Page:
Recent reports show that more British companies are using litigation finance to fund their court actions, we are told.
Of hundreds of court actions surveyed in the last year, around 33% of them used some form of litigation funding in order to fulfil their requirements.
The use of litigation finance provides funds to claimants to cover legal fees and expert fees in order to take another party to court.
Whilst the costs of going to court would otherwise be too large for the individual or company to handle, the use of finance provides much lower financial risk and gives them the opportunity to potentially claim a significantly larger financial sum.
The amount that claimants can borrow ranges under to £50 million, with around 25 participating funding providers in the UK. Financiers work on the basis on no-win, no fee and instead take a percentage of the final compensation figure, sometimes with success bonuses in place.
Given the potential scope of a successful claim, the industry can be significantly lucrative and is said to be worth around £10bn in the UK and a worldwide figure of £70bn.
A source from Litigation Backing commented: “Litigation finance provides a very useful service to people who have be wrongfully compensated. For those without the finances to pursue a claim, they can receive money upfront or in stages in order to pursue a potentially lucrative settlement.”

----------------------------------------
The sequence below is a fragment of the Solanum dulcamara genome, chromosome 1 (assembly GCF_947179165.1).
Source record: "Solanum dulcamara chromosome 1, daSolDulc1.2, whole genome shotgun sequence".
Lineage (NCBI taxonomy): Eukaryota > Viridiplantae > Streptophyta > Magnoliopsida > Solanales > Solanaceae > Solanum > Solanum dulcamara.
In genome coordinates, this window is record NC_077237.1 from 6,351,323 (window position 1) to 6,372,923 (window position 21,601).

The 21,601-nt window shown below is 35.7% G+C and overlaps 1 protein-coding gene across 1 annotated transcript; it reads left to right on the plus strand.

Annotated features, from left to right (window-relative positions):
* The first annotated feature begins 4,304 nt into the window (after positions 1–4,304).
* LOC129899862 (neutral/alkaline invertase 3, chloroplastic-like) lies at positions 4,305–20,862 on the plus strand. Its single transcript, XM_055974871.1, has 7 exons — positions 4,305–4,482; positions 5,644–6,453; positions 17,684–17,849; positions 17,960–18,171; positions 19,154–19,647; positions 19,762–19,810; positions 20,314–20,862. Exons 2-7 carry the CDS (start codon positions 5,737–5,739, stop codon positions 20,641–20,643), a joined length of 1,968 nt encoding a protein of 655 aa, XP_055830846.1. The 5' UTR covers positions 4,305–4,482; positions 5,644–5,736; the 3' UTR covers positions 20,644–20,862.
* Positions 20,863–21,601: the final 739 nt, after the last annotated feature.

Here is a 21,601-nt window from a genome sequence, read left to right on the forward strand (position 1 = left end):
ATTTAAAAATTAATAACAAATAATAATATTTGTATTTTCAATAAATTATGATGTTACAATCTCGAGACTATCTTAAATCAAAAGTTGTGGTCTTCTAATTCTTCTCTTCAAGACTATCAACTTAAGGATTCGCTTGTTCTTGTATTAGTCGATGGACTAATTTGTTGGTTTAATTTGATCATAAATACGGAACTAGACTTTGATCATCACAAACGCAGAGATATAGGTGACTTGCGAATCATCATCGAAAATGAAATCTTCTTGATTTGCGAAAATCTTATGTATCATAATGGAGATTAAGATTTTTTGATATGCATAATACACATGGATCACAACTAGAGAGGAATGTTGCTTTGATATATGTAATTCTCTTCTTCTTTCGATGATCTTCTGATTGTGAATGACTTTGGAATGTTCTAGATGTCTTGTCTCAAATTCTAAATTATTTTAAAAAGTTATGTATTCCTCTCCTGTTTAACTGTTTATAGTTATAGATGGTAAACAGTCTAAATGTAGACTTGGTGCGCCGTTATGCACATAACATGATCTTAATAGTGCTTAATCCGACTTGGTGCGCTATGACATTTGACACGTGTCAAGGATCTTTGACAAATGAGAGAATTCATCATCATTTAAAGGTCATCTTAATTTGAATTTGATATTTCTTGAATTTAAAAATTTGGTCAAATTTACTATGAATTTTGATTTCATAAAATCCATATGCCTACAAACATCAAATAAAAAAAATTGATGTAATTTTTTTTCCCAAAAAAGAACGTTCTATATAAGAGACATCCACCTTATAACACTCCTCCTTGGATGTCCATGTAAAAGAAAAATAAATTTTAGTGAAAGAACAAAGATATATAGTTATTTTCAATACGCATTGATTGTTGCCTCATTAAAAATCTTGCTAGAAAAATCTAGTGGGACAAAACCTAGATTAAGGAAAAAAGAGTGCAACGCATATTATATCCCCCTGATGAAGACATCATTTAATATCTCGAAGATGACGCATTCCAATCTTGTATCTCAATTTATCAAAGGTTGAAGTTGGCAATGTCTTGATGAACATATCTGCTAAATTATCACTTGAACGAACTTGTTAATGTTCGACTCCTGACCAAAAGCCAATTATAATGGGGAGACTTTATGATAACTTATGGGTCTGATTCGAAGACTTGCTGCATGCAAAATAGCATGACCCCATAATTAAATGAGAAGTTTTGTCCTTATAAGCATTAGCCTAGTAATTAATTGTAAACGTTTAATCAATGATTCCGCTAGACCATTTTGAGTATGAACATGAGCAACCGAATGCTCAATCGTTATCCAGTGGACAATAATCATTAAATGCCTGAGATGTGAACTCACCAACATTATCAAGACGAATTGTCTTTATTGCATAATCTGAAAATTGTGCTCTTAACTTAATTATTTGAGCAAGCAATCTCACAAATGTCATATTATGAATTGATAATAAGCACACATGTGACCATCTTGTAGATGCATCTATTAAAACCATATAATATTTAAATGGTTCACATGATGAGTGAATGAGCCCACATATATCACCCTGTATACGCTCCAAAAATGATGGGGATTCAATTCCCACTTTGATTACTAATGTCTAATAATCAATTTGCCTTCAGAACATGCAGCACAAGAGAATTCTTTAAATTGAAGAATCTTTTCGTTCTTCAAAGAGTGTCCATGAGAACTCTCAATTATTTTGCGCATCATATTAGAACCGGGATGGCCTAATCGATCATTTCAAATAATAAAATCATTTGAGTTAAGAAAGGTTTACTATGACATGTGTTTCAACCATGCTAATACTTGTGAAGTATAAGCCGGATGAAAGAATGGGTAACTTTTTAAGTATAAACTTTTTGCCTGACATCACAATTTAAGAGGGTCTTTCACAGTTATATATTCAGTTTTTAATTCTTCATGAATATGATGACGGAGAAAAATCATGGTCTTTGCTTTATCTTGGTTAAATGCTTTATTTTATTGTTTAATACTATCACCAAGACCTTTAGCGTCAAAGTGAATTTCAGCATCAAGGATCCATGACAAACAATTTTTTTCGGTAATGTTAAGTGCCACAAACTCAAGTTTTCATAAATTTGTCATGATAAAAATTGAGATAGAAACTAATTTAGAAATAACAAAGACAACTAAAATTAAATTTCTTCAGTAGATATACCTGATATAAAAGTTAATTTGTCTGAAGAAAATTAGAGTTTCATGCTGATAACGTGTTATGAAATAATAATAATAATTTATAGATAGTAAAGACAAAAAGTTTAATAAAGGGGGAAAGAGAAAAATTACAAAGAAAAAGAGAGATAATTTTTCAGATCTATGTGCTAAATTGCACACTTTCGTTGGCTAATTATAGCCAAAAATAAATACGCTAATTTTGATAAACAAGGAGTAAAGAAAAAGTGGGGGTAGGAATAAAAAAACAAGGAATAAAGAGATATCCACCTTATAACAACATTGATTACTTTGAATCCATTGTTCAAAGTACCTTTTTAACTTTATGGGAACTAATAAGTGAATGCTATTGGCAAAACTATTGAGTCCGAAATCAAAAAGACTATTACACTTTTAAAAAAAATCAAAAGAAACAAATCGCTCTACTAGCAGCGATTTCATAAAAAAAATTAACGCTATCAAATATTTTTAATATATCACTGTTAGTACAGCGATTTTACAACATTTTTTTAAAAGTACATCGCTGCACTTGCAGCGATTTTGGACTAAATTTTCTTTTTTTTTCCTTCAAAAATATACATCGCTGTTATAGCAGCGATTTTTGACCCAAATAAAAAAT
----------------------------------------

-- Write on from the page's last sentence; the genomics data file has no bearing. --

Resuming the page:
They continued: “Litigation funders have to be quite cautious in the jobs they take on, because if the court falls flat after several years of court proceeding, the claimant and their financial backer can both be left without anything.”
Claimants are also typically sold litigation insurance packages as some kind of safety net for losing a case and still being able to satisfy a solicitor’s rate. Things that make a case more attractive include proof of any wrongdoing and looking to claim from a company that has substantial finances, making the potential pay out more appealing.
Examples for using litigation finance including shareholder disagreements, unfair sale of shares or assets, unfair dismissal and other shareholder disputes. In some cases, parties will look for a settlement upon finding out that litigation finance has been accepted, knowing that the backer must have significant faith in the deal going through.
In the event of not being able to secure litigation finance, companies can consider representing themselves, albeit risker and extracting value from their own properties and businesses in the form of bridging or second charge loans.